Day 1 was spent touring ‘The Golden Circle’, which consists of three main areas: Thingvellir National Park (where we crossed ground that’s being torn by the continental drift and forming a large gorge); Gullfoss (or ‘Golden Waterfalls’); and the geothermal area in Haukadalur, which contains the geysers Geysir and Strokkur. While Geysir has been mostly dormant for years, Strokkur’s hot springs come to life every 5 to 10 minutes, as does as its field of boiling water.
If hot springs aren’t ‘hot enough’ for you — try the local volcano on for size.
The second day of our Icelandic tour took us to a more remote part of the country—Thórsmörk Nature Reserve on the south coast. It was there we had the incredible opportunity of experiencing the 60-metre waterfall Seljalandfoss from directly behind the falls. We then travelled through the valley’s volcanic rubble surrounded by three glaciers on the cliffs where the ground is completely scorched from the 2011 volcano eruption. We felt like we had landed on the moon!
Our ‘off-world’ adventures continued at the end of the day at the Blue Lagoon, which is situated in a vast lava field and right next door to the industrial chimneys of a geothermal plant. We know what you’re thinking, “why would you possibly want to visit such a site?”
One word: heavenly.
Seriously, the view is stunning because of the steam that rises amongst the décor of lava rocks.
Now this where we feel the need to switch into ‘teacher mode’…
The reason for the rising steam is due to the outdoor pools that are fed by silica and sulfur-rich water at 37 degrees (a byproduct of the plant)—hence the steam.
Adding to the unearthly feel of our surroundings, it seemed the day would never end since in the summer, the sun sets at roughly 11pm and rises at around 4am—but the night is never completely dark. In fact, during Summer Solstice, the sun is visible for the full 24 in the Westfjords, while ‘only’ for 21 hours in Reykjavik.
So if you’re the kind of sleeper that needs complete and total darkness, it’s probably a good idea to pack a sleeping mask if you ever decide to visit Iceland in the summer.
Our last day in Iceland was spent exploring the capital city of Reykjavik—on foot.
The old town of Reykjavik is not very large, making it perfect for a walkabout (to coin a phrase from our time in Australia). We visited knitting shops, bakeries, and the famous Hallgrímskirkja church inspired by the basalt (volcanic rock) columns of the seaside.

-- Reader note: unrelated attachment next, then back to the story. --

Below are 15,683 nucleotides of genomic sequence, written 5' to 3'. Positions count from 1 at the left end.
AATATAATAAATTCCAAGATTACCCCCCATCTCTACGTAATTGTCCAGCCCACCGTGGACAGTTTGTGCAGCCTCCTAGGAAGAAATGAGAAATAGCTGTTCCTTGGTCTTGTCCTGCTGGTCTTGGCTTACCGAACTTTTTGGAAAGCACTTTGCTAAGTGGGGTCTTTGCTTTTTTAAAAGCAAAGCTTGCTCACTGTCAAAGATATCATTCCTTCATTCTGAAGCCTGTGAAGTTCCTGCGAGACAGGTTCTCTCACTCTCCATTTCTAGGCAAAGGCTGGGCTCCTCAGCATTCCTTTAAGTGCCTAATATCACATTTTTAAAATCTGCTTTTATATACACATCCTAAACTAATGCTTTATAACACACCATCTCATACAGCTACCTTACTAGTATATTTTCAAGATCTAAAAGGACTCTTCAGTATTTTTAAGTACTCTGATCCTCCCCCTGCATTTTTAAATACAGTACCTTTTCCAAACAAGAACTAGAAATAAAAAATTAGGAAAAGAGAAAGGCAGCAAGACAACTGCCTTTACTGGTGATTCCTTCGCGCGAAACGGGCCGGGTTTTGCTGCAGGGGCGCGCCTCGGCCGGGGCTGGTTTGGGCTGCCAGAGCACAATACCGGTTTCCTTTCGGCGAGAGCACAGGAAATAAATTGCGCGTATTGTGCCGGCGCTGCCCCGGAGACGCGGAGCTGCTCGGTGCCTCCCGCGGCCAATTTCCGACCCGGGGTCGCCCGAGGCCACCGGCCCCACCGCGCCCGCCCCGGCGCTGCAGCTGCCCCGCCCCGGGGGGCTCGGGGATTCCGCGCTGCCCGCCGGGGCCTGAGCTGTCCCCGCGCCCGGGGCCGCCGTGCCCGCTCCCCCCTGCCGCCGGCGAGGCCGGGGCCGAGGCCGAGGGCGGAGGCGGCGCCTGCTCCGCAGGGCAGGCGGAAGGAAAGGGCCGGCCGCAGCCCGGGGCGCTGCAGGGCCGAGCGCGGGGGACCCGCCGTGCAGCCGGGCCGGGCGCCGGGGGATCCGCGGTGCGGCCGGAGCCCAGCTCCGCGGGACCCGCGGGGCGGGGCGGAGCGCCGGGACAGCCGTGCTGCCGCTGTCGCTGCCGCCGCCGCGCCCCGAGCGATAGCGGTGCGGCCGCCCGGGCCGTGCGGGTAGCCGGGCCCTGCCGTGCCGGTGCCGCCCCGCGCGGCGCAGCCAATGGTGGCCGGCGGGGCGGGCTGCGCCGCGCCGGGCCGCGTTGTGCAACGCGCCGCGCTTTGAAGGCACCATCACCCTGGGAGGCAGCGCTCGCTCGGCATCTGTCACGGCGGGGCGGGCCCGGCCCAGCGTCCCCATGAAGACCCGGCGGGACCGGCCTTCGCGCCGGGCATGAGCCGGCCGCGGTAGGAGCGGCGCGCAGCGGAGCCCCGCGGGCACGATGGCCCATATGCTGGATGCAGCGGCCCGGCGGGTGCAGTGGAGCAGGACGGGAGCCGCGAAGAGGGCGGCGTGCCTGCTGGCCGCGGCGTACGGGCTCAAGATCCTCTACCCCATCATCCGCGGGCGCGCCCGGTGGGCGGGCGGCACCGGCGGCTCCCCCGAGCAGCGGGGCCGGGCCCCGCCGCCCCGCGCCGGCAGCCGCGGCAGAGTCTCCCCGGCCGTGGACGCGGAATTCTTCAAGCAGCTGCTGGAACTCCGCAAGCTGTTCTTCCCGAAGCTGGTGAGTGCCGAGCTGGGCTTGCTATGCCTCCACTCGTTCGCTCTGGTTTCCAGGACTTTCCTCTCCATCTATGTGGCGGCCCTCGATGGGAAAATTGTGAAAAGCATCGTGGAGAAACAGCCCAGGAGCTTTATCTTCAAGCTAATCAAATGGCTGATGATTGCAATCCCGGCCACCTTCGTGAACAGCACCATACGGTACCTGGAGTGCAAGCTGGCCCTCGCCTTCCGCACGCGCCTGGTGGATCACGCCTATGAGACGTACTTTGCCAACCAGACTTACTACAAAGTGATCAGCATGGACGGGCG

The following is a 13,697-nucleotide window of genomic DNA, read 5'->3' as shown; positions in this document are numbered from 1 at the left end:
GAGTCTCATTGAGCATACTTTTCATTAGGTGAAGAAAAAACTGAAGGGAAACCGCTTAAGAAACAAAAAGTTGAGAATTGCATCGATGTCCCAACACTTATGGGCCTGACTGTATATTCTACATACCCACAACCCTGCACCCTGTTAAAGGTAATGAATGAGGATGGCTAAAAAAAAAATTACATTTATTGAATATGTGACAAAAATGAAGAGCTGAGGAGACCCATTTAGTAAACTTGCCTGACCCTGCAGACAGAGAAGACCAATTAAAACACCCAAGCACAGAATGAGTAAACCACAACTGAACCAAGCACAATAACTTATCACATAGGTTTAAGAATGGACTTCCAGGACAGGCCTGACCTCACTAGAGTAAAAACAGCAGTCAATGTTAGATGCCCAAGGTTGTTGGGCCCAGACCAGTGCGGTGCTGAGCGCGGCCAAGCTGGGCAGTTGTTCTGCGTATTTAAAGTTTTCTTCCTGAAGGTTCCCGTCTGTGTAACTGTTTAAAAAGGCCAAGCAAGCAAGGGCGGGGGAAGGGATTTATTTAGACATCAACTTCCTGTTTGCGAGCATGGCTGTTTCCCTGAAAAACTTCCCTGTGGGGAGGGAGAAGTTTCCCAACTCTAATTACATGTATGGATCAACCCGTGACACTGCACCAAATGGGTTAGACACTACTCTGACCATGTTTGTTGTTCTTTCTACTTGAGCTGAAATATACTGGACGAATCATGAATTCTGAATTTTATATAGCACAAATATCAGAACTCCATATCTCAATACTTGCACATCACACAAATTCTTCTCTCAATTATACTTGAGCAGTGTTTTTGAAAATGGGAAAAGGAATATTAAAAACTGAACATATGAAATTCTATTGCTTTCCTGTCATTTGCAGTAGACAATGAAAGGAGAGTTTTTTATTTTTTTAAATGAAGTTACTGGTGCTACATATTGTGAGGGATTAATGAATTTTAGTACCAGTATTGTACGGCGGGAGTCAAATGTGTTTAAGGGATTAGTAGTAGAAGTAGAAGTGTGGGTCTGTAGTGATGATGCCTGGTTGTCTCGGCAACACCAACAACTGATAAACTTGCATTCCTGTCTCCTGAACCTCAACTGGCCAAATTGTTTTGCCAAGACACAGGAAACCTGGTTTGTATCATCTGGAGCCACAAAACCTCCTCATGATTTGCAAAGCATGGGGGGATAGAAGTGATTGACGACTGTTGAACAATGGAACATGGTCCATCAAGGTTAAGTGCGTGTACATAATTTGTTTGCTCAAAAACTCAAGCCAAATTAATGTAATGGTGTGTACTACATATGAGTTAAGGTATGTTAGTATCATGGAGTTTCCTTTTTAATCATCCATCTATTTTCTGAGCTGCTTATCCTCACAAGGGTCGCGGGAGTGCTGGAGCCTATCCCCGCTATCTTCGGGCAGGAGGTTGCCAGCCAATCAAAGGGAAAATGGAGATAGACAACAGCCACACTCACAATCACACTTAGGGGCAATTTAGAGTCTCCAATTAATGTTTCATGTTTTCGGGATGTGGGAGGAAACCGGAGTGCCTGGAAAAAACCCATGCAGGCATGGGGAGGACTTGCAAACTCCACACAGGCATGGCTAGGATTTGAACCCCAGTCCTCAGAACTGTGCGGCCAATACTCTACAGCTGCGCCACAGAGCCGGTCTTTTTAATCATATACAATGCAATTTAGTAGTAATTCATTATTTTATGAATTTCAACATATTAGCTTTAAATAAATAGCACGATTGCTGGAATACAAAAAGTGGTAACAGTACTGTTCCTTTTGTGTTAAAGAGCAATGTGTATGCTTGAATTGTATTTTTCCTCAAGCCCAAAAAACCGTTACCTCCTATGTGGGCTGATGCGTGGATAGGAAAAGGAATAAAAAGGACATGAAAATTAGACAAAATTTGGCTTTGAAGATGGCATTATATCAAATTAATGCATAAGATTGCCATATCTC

It’s an interesting contrast to then go from the historic and rustic look of the church, to the ultra modern ‘Harpa’ building where we went to see “Icelandic Sagas: Greatest Hits”. Written in the 1200-1300’s, the play depicts the stories of Viking history told in a very humourous way.
From Iceland we boarded our 36th and final flight taken in the last 12 months. Destination: Toronto.
They say all good things must come to an end—and our yearlong adventure around the world was no exception. While we wish we could have squeezed in just ONE more destination, it was time to head home.
As we walked through the arrival gates at Pearson International Airport in Toronto, we couldn’t help but feel happiness tinged with a bit of sadness since it was exactly one year ago to the day we were walking through the departure gates of this very airport getting ready to begin our journey.
One year. 365 days. 8,760 hours. 525,600 minutes.
So many kilometres travelled and memories lived since then.
To paraphrase a lyric from the musical RENT, how do you measure a year in the life of two schoolteachers who travelled the world on a deferred salary leave?
You measure it in plane rides and boat trips and worn out pairs of shoes. You measure it in landscapes, many cultures, and unique and exotic foods. You measure it in countless snapshots, experiences, and strangers who have become friends. Most importantly, you measure it in precious memories—and the desire to do it all over again.
As we write the end to one story, a new chapter (and school year) awaits. We thank you for reading along and being a part our travels—it’s been a dream-come true. And who knows, maybe one day in the not-too-distant future you might see us pop up in your own little corner of the world.
Until the next adventure,
Julie and Marc
Did you know that Educators Financial Group helped Julie and Marc put a financial plan together to save for their yearlong global adventure?
If you have dreams of taking a deferred salary leave, contact us. We’d be happy to help you work towards taking a year away, however—and wherever—YOU want.